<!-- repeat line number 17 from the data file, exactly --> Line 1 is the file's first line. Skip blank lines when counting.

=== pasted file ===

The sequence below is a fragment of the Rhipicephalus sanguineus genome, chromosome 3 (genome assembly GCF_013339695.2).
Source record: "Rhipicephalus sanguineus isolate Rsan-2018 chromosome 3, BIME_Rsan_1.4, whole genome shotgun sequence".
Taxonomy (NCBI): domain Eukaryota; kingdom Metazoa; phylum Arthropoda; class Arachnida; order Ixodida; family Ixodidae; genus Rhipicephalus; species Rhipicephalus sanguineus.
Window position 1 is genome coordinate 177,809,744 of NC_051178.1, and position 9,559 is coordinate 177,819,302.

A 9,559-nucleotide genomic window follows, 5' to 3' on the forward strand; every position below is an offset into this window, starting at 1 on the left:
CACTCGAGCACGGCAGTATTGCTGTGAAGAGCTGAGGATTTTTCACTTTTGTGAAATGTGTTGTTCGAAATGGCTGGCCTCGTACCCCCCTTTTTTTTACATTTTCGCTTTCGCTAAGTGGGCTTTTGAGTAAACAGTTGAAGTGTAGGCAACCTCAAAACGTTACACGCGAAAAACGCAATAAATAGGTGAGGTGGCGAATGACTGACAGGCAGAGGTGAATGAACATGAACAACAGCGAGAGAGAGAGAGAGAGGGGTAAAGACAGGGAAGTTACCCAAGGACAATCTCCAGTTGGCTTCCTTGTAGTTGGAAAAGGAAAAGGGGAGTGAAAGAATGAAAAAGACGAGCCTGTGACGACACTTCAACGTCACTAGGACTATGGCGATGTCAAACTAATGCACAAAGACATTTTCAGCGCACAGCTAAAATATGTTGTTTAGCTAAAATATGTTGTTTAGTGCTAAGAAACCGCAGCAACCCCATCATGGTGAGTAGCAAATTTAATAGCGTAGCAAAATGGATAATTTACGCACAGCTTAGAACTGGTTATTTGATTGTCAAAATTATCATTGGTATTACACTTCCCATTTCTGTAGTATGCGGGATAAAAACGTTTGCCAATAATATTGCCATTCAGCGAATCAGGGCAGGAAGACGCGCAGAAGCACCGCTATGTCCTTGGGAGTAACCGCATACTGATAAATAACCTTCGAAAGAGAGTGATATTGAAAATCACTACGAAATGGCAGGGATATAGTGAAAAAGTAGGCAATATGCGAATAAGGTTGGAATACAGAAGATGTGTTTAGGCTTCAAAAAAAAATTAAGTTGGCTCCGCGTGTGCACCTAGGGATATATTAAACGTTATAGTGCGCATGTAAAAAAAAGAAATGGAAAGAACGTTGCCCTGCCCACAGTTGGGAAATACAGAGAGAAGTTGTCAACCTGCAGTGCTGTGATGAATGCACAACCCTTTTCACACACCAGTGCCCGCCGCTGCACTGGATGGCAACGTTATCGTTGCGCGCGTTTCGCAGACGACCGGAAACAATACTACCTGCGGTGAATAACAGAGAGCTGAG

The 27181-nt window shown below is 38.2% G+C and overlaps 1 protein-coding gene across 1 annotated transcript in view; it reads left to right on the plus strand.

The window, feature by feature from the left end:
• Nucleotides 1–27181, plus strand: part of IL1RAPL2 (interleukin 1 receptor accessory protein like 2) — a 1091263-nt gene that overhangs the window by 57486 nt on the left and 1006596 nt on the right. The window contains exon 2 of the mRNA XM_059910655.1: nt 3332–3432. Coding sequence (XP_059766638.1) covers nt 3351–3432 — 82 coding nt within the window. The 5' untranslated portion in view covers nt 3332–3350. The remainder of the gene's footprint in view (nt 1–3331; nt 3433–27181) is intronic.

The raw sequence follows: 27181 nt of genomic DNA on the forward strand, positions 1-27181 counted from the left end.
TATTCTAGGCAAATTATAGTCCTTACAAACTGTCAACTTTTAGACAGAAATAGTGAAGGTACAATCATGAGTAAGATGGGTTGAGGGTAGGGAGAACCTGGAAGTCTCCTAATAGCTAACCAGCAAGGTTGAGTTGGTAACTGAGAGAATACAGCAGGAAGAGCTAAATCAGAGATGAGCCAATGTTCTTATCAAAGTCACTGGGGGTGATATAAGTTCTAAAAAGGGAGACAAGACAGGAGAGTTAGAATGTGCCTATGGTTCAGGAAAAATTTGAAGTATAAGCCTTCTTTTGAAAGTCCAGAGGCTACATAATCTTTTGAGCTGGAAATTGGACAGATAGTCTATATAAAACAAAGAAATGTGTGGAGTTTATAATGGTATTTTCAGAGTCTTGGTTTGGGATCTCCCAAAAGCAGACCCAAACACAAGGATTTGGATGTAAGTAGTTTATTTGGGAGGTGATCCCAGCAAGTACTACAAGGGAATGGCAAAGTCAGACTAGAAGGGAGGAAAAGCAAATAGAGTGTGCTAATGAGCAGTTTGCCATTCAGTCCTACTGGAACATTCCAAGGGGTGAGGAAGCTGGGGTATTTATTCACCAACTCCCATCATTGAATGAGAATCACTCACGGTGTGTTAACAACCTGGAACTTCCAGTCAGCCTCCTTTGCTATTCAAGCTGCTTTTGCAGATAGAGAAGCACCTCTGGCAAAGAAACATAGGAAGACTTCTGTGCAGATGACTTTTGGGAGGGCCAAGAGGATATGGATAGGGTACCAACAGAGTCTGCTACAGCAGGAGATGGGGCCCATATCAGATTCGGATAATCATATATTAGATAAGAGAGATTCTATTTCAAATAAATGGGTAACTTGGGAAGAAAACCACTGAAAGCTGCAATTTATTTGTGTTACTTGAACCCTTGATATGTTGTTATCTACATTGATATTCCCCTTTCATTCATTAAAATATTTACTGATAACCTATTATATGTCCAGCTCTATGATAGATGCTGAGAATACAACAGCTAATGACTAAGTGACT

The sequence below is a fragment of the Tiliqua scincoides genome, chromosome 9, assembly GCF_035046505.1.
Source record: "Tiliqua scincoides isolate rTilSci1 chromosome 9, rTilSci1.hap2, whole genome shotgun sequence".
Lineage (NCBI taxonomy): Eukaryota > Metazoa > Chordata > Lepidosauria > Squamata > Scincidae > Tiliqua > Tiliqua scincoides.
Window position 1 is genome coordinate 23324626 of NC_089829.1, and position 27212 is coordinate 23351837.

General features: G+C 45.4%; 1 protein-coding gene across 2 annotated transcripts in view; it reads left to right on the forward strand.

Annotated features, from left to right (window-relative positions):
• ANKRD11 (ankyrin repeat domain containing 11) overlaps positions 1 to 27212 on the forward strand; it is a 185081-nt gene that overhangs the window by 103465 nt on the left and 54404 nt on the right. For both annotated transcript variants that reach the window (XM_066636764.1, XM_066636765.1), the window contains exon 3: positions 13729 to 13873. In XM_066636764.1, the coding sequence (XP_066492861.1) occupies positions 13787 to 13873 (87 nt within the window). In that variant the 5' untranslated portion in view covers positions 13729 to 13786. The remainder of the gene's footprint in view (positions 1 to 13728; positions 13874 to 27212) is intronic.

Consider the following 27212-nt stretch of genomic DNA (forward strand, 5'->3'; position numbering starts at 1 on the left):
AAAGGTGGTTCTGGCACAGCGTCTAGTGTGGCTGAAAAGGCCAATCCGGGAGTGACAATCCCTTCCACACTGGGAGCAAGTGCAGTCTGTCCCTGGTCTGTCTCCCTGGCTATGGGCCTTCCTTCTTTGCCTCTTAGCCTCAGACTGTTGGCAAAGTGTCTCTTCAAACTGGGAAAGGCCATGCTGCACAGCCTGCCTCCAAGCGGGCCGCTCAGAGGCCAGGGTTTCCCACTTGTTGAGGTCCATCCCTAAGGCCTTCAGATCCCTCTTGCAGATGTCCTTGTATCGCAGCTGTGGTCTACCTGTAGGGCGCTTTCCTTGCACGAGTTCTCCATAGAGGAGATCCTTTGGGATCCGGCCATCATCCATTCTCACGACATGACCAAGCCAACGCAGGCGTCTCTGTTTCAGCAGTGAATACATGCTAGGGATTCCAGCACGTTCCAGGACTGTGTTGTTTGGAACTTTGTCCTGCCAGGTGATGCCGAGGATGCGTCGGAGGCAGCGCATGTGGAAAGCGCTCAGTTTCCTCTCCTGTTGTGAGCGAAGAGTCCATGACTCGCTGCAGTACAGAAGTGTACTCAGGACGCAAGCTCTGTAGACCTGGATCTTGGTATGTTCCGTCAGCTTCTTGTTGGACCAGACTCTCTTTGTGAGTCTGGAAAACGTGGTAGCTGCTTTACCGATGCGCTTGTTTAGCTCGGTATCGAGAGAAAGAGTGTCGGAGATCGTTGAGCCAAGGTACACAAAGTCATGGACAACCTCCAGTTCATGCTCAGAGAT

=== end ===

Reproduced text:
Annotated features, from left to right (window-relative positions):